Both patients reported substantial improvement in walking after these operations. Despite the intimidating array of physical, surgical, and medical problems found in these patients, these limited resections have proved to be beneficial and to have negligible morbidity.
Table 1 Patient Data Patient 1 Patient 2 Age (yr) 38 43 Height 5 ft 9 in 5 ft 3 in Weight 520 lb 490 lb Medical First degree atrioventricular Hypertention; asthma; complications block; chronic deep venous chronic bronchitis thrombosis Table 2 Operative summaries EBL Estimated Specimen Patient Date Procedure blood loss weight 1 08/30/00 Lipectomy, 100 ml 84 lb left thigh 02/07/01 Lipectomy, 100 ml 65 lb right thigh 2 10/11/00 Lipectomy, 50 ml 23 lb left groin 04/11/01 Lipectomy, 50 ml 5 lb right knee
Accepted December 17, 2001.
(1.) Heffel D, Miller T. Lymphedema of the extremity, in Achauer BM, Eriksson E, Vander Kolk C, Coleman JJ, Russell RC, Guyuron B (eds): Plastic Surgery: Indications, Operations, and Outcomes. St. Louis, C.V. Mosby Co., 2000, vol 1, pp 463-473.
(2.) Grace GT, Goldberg N. The modified Charles procedure for lymphedema praecox. Contemp Orthop 1993;26:l21,
(3.) Homans J. The treatment of elephantiasis of the leg. N Engl J Med 1936;215:1099.
(4.) Fonkalsrud E, Coulson WF. Management of congenital lymphedema in children. Ann Surg 1973;l77:280-285.
(5.) Feins NR, Rubin R, Crais T, O'Connor JF. Surgical management of thirty-nine children with lymphedema. J Pediatr Surg 1977;12:471-476.
(6.) Miller T, Wyatt LE, Rudkin G. Staged skin and subcutaneous excision for lymphedema. Plast Reconsir Surg 1998;102:1486-1501.
(7.) Mulliken J. Cutaneous cutaneous /cu·ta·ne·ous/ (ku-ta´ne-us) pertaining to the skin.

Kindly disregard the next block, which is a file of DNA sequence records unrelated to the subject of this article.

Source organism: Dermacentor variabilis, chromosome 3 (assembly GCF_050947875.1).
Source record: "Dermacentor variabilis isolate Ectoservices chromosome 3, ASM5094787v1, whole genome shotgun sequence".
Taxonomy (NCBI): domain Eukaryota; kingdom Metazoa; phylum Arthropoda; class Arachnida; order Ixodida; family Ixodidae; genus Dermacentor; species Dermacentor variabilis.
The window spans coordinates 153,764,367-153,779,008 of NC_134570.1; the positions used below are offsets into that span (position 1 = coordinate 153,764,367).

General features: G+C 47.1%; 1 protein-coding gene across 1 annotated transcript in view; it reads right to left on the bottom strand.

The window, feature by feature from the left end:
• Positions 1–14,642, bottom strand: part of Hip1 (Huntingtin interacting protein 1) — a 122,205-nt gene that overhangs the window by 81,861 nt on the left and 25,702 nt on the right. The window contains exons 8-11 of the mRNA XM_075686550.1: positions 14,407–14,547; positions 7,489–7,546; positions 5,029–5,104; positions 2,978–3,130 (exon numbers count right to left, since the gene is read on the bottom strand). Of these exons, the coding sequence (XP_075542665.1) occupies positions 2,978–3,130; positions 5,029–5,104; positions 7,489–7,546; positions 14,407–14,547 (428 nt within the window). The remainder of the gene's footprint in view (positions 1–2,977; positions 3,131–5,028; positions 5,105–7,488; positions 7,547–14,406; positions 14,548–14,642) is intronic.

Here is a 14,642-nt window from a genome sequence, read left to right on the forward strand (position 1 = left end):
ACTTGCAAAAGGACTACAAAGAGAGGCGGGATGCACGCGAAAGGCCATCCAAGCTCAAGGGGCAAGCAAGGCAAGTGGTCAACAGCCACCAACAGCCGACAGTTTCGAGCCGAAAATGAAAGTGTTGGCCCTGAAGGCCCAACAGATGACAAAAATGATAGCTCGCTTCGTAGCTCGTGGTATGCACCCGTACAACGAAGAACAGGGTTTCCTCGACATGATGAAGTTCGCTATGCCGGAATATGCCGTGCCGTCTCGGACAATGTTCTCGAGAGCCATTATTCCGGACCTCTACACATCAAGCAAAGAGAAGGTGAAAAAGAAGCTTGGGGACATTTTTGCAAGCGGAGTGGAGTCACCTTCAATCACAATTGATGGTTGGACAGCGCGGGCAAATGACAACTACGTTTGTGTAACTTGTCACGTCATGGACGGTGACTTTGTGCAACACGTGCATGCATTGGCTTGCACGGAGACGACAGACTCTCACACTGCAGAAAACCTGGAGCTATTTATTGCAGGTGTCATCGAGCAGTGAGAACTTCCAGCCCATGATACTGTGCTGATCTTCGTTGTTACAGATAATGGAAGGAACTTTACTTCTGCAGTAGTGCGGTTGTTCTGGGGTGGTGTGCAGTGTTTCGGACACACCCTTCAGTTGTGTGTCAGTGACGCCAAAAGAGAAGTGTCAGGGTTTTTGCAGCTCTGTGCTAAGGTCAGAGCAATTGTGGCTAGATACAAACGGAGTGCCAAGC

Of, relating to, or affecting the skin.
Pertaining to the skin. vascular anomalies, in McCarthy JG, May JW, Littler JW (eds): Plastic Surgery. Philadelphia, W.B. Saunders Co., 1990, vol 4, ed 3, pp 3241-3250.
(8.) Clodius L. Lymphedema, in McCarthy JG, May JW, Littler JW (eds): Plastic Surgery. Philadelphia, W.B. Saunders Co., 1990, vol 6, ed 3, pp 4093-4120.
RELATED ARTICLE: Key Points
* Lymphodystrophic tissue can progress to disabling dimensions in lower extremities.
* This condition can coexist with complicated medical problems.
* Limited resection can be surgically done with manageable complications and functional improvement.
A 38-year-old man who weighed 520 lb presented with an adult history of obesity and a lifelong history of subcutaneous masses in the lower extremities. The patient could walk only using a walker and with difficulty. Examination showed large, pedunculated pedunculated (pdung´ky masses on the medial aspects of both thighs. These masses were chronically excoriated and mechanically disrupted his gait. The patient also had chronic cardiac arrhythmias and was receiving anticoagulant therapy for chronic deep venous thrombosis deep venous thrombosis
n. Abbr. DVT
A condition in which one or more thrombi form in a deep vein, especially in the leg or pelvis, resulting in an increased risk of pulmonary embolism. . With peri-operative support from cardiology and internal medicine, the patient had two procedures, 6 months apart, to resect resect /re·sect/ (-sekt´) to excise part or all of an organ or other structure.
To perform a resection on a part of the body. both masses, which weighed 84 lb and 65 lb, respectively. Both procedures were done with the patient heparinized. With careful exposure, blood loss was negligible. Pathologic description of the specimens was "fibrolipoangiolipomatous hamartoma" of skin and soft tissue (Fig. 1). The specimens were composed of skin and fibrous connective tissue Fibrous connective tissue